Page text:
Tuesday, November 24, 2009

I Only Wish I'd Done It Sooner: The Murder of a Brick Worker

By David Buster


On the night of May 18, 1911, John Woods of Thurber stayed the night with one Mrs. Alice Beatty of Millsap. Woods was there visiting Mrs. Beatty’s daughter and his paramour, Pearl Little. Pearl had been staying with her mother as she had recently separated from her husband.

Thurber Brick Kiln & Smokestack

Early the next morning, Woods left to catch the train to Weatherford. In route to the station, he encountered an old friend, Alfred Little. Woods and Little both worked in the Thurber brick plant. The men lived near one another with their families until the death of Woods’s wife, when he became a boarder in the Little household. Some might say this is where the trouble began. Alfred Little did not have reminiscing old times in mind when he met John Woods that fateful morning. No, Little was there to confront him about something else, something much more meaningful. Little felt Woods had done what no man should. He had violated the ancient “Code of Honor.”

On the morning of May 19, 1911, Alfred Little unloaded both barrels of a double-barreled shotgun into Woods’s unsuspecting body. The first shot entered his upper torso and stretched all the way down to his intestines. The second shot was even more brutal, tearing away part of Woods’s head. Needless to say, Alfred Little wanted to make sure he accomplished his task. After hearing the shots, Mrs. Little ran to the scene, throwing herself across the prostrate body of Woods, and weeping profusely. Her husband, Alfred, looked on and said nothing.

As time passed and news of the killing spread, a crowd converged on the area where Alfred Little watched over the dead body of John Woods. He stated that he had no regrets in killing Woods and was only sorry that he had not done so sooner. Little stood there approximately two hours, warning the spectators to keep their distance. To be sure that they would heed his command, Little kept both barrels of his shotgun loaded. He refused to surrender to any officer, except the Parker County Sheriff, fearing that if he handed himself over to anyone else he would be lynched by the gathering mob. When Sheriff Gilbert arrived at the crime scene, Little handed over his gun and was taken to the county jail in Weatherford. What appeared to be an open and shut murder case was about to become a very complicated ordeal all because of the “unwritten law.”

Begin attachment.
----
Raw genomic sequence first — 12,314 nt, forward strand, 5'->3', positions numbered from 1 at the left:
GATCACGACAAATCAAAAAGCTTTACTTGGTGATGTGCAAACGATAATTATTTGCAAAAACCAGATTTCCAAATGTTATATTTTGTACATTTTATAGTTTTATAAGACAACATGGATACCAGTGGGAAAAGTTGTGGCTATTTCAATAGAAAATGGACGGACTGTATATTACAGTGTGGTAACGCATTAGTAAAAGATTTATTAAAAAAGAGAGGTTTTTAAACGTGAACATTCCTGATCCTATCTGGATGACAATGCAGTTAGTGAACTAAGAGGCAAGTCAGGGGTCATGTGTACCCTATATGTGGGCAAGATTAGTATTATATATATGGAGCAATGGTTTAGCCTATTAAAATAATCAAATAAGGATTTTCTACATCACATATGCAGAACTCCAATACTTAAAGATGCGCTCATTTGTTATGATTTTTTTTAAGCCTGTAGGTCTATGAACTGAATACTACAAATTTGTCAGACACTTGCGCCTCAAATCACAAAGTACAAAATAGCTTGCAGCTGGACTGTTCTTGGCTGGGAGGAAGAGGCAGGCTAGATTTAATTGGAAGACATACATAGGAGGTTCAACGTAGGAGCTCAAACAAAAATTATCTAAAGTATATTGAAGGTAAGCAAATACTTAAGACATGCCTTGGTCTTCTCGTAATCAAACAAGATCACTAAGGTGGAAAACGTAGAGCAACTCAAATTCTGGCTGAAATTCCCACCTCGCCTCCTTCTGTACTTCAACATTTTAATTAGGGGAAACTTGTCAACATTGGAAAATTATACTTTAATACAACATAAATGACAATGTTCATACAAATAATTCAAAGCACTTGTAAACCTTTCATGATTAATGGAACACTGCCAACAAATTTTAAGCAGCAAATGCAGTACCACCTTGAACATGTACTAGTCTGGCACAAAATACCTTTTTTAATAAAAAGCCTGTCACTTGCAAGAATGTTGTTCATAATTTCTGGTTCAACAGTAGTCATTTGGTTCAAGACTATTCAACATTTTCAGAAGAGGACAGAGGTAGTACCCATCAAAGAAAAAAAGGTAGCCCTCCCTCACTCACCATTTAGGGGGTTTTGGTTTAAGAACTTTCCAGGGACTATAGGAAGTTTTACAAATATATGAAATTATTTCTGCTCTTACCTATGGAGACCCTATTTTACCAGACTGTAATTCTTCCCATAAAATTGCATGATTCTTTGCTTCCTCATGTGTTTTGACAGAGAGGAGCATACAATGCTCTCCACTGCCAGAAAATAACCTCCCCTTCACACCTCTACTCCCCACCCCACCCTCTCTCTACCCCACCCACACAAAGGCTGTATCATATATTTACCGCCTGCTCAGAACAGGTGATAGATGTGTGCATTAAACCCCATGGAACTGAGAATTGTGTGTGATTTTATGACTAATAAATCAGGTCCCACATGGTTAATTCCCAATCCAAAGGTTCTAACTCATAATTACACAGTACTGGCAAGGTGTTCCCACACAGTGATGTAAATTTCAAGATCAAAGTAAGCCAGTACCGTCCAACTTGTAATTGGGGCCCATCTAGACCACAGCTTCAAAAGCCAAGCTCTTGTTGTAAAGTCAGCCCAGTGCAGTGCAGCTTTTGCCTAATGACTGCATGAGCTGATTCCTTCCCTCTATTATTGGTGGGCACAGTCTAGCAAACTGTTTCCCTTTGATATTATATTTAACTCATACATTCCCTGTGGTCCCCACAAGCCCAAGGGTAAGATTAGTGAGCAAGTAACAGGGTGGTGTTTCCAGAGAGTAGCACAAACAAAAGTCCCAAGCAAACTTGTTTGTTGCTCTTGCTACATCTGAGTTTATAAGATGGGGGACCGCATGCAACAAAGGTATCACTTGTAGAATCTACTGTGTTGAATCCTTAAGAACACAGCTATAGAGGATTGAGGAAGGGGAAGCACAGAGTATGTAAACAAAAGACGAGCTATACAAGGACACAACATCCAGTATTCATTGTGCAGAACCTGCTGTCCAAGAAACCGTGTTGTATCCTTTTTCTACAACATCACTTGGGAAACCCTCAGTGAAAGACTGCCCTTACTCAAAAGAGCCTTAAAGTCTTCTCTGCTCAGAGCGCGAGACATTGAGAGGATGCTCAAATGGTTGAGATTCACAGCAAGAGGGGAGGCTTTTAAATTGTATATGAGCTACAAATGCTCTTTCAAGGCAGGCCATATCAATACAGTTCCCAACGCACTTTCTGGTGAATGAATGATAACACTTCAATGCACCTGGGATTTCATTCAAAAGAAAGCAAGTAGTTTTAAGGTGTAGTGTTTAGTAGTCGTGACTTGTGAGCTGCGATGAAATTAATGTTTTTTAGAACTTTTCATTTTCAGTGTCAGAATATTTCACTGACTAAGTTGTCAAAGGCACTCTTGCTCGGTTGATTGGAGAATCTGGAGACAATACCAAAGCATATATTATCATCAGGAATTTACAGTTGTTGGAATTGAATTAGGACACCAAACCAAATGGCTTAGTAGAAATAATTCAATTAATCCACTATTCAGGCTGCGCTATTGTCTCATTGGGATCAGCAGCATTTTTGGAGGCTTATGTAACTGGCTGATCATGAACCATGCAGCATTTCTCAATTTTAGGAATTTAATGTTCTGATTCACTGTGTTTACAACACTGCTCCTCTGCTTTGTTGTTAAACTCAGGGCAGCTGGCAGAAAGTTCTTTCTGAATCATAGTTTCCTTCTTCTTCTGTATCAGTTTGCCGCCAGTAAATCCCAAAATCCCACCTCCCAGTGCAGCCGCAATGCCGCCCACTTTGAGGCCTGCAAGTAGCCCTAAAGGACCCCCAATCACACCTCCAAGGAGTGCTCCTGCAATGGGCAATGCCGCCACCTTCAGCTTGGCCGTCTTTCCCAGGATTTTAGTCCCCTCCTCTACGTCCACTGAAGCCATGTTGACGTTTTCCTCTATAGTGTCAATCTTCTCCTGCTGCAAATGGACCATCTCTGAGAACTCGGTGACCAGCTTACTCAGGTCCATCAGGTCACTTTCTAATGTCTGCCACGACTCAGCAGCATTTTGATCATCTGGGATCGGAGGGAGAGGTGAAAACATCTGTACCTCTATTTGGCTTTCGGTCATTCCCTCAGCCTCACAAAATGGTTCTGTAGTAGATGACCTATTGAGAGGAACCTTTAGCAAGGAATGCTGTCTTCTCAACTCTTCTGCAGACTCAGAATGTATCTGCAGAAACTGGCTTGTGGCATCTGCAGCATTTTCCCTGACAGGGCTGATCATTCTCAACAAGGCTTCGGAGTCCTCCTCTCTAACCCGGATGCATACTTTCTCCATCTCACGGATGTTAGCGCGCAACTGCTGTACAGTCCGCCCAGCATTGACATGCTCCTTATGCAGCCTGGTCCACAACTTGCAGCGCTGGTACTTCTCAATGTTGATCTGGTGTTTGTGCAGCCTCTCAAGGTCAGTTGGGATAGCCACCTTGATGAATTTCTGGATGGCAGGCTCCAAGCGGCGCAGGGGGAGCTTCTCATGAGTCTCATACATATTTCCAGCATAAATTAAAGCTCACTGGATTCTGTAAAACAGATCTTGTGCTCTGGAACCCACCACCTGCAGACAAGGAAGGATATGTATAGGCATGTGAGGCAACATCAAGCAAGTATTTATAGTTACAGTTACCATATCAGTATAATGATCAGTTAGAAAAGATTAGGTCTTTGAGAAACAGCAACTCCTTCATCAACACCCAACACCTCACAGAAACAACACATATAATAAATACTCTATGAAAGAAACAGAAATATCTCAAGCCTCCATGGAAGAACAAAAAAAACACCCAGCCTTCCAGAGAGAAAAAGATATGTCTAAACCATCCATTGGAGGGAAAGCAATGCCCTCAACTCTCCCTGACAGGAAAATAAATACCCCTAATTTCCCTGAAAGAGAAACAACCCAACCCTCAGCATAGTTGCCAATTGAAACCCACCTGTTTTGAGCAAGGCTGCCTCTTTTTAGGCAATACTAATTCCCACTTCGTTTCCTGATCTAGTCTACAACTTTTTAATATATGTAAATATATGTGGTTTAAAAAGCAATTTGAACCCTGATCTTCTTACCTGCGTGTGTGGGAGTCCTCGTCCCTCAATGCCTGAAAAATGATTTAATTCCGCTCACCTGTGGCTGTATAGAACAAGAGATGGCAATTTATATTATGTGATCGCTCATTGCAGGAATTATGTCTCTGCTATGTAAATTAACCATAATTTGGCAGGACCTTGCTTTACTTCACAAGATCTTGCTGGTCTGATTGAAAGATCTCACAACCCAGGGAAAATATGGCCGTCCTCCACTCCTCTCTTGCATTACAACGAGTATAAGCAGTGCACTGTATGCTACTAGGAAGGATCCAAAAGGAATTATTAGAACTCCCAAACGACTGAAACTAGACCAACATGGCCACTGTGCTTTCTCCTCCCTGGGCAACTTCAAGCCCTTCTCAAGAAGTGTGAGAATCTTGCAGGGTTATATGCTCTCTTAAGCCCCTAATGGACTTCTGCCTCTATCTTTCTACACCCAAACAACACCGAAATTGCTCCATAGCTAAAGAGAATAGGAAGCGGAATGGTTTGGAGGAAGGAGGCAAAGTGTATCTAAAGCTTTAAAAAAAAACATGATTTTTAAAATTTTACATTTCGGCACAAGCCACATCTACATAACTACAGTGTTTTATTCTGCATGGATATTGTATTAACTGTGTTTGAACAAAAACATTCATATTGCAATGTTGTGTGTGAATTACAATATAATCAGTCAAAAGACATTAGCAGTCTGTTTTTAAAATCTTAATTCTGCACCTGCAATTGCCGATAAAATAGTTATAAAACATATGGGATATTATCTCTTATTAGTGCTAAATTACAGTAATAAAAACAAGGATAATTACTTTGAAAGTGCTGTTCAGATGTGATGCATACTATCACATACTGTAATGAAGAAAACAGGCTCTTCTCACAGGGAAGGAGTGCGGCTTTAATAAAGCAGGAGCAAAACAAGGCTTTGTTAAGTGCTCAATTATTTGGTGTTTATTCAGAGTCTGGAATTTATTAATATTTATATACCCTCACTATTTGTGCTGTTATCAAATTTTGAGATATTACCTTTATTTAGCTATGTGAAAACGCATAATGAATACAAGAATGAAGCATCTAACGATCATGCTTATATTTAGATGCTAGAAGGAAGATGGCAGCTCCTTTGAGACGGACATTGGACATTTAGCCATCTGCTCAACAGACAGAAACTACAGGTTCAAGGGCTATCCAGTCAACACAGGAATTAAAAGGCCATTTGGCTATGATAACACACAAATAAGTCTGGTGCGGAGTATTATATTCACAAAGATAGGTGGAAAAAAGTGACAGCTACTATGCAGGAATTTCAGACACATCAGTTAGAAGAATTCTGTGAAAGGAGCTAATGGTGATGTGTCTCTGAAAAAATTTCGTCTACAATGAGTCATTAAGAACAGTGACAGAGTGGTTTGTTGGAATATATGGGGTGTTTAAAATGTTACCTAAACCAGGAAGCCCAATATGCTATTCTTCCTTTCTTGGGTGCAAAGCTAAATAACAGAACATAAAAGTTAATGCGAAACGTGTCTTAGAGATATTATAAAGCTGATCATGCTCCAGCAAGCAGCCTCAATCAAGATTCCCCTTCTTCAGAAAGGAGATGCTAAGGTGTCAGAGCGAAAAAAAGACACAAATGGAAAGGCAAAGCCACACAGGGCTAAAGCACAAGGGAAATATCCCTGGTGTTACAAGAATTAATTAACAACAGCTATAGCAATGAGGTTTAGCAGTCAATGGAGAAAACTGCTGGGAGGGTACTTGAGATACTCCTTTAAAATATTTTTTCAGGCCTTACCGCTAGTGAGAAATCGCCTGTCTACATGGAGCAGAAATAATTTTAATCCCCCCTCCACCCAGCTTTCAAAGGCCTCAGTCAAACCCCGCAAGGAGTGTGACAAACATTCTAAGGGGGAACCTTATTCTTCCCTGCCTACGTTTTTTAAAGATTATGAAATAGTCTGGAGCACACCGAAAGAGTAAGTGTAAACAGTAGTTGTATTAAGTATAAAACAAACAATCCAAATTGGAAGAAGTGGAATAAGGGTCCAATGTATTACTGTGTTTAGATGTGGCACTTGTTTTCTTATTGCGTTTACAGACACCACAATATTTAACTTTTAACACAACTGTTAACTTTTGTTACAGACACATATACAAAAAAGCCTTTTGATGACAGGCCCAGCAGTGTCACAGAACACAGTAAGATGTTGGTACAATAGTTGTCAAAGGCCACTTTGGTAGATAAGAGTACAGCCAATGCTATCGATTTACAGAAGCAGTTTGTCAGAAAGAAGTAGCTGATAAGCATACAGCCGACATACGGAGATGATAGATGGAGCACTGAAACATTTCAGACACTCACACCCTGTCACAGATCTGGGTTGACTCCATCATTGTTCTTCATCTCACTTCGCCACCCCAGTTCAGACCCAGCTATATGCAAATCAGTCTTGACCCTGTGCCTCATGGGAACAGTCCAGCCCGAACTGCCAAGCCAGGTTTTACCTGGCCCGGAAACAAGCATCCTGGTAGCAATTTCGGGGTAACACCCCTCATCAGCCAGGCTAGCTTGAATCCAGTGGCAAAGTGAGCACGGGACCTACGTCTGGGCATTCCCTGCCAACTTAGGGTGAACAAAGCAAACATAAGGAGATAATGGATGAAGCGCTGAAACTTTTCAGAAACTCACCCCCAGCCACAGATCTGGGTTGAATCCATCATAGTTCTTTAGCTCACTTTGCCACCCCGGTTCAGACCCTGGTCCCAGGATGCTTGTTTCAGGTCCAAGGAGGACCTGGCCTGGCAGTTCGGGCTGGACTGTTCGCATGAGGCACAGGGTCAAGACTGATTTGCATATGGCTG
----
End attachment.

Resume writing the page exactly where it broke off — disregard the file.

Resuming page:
Up until 1973, according to Article 1220 of the Texas Penal Code, “A homicide is justifiable when committed by the husband upon the husband of anyone taken in adultery with the wife; provided the killing takes place before the parties to the act of adultery have separated.” However, in murder cases provoked by a spouse’s infidelity a “Code of Honor” or the “unwritten law” was often presented as a defense argument. Simply stated, the “unwritten law” is a hypothetical rule that a man who takes the life of his wife’s paramour or daughter’s seducer is not guilty of any criminal transgression.

Parker County District Court subpoena summoning Thurber residents to testify in the trial of Alfred Little.

The trial, in which Little’s attorneys would invoke the unwritten law as a line of defense, was sensational to say the least. Lasting over a week, the district court case summoned 185 witnesses with witness fees amounting to $617.73. Sixty-five of those subpoenaed were residents of Thurber and the number included Little’s and Woods’s co-workers, neighbors, boarders, and other acquaintances. In addition, the state called on Little’s mother-in-law, Alice Beatty, as a prosecuting witness. The witness, jury, and other miscellaneous fees ran the cost of the trial to almost $1,000. Almost one year after the incident, May 4, 1912, the jury in the Alfred Little-John Woods murder case reached its verdict. “We the jury find the defendant, Alf Little not guilty.”

Pearl and Alfred Little divorced after the Wood’s affair. Alfred lived in Thurber through the 1920s. With the closing of the Thurber Brick Company he moved to Schiller Park, Illinois, a suburb of Chicago where he found work at another brick yard. Pearl Little remarried Mr. Will Baxter and resided in Parker County before relocating to an assisted living facility in Fort Worth, where she lived until age 91.